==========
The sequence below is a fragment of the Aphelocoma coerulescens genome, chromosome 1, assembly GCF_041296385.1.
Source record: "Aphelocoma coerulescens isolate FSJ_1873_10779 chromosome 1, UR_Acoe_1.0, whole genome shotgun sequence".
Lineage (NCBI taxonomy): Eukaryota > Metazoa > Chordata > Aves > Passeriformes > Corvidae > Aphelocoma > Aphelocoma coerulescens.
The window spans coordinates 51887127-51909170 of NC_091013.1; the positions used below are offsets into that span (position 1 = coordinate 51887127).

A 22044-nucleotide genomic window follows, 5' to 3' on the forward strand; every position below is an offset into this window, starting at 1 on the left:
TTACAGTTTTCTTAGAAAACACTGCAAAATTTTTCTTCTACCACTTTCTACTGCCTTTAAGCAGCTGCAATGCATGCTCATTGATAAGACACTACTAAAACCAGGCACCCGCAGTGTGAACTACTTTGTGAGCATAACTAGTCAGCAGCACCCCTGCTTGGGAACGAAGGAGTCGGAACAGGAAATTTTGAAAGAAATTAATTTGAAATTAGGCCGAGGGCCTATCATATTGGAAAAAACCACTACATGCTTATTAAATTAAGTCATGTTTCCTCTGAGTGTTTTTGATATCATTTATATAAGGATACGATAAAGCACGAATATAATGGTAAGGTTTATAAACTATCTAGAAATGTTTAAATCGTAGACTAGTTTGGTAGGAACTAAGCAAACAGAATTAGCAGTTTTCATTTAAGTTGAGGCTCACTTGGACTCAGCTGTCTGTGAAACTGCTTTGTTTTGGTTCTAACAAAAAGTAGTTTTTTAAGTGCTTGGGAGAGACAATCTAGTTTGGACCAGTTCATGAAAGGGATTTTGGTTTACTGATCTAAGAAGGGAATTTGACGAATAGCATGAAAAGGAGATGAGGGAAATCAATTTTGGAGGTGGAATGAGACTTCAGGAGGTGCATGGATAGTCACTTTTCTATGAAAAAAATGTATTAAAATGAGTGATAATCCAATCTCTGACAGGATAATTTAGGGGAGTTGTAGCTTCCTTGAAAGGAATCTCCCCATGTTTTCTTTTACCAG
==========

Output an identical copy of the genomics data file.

The sequence below is a fragment of the Aphelocoma coerulescens genome, chromosome 1, assembly GCF_041296385.1.
Source record: "Aphelocoma coerulescens isolate FSJ_1873_10779 chromosome 1, UR_Acoe_1.0, whole genome shotgun sequence".
Lineage (NCBI taxonomy): Eukaryota > Metazoa > Chordata > Aves > Passeriformes > Corvidae > Aphelocoma > Aphelocoma coerulescens.
The window spans coordinates 51887127-51909170 of NC_091013.1; the positions used below are offsets into that span (position 1 = coordinate 51887127).

A 22044-nucleotide genomic window follows, 5' to 3' on the forward strand; every position below is an offset into this window, starting at 1 on the left:
TTACAGTTTTCTTAGAAAACACTGCAAAATTTTTCTTCTACCACTTTCTACTGCCTTTAAGCAGCTGCAATGCATGCTCATTGATAAGACACTACTAAAACCAGGCACCCGCAGTGTGAACTACTTTGTGAGCATAACTAGTCAGCAGCACCCCTGCTTGGGAACGAAGGAGTCGGAACAGGAAATTTTGAAAGAAATTAATTTGAAATTAGGCCGAGGGCCTATCATATTGGAAAAAACCACTACATGCTTATTAAATTAAGTCATGTTTCCTCTGAGTGTTTTTGATATCATTTATATAAGGATACGATAAAGCACGAATATAATGGTAAGGTTTATAAACTATCTAGAAATGTTTAAATCGTAGACTAGTTTGGTAGGAACTAAGCAAACAGAATTAGCAGTTTTCATTTAAGTTGAGGCTCACTTGGACTCAGCTGTCTGTGAAACTGCTTTGTTTTGGTTCTAACAAAAAGTAGTTTTTTAAGTGCTTGGGAGAGACAATCTAGTTTGGACCAGTTCATGAAAGGGATTTTGGTTTACTGATCTAAGAAGGGAATTTGACGAATAGCATGAAAAGGAGATGAGGGAAATCAATTTTGGAGGTGGAATGAGACTTCAGGAGGTGCATGGATAGTCACTTTTCTATGAAAAAAATGTATTAAAATGAGTGATAATCCAATCTCTGACAGGATAATTTAGGGGAGTTGTAGCTTCCTTGAAAGGAATCTCCCCATGTTTTCTTTTACCAG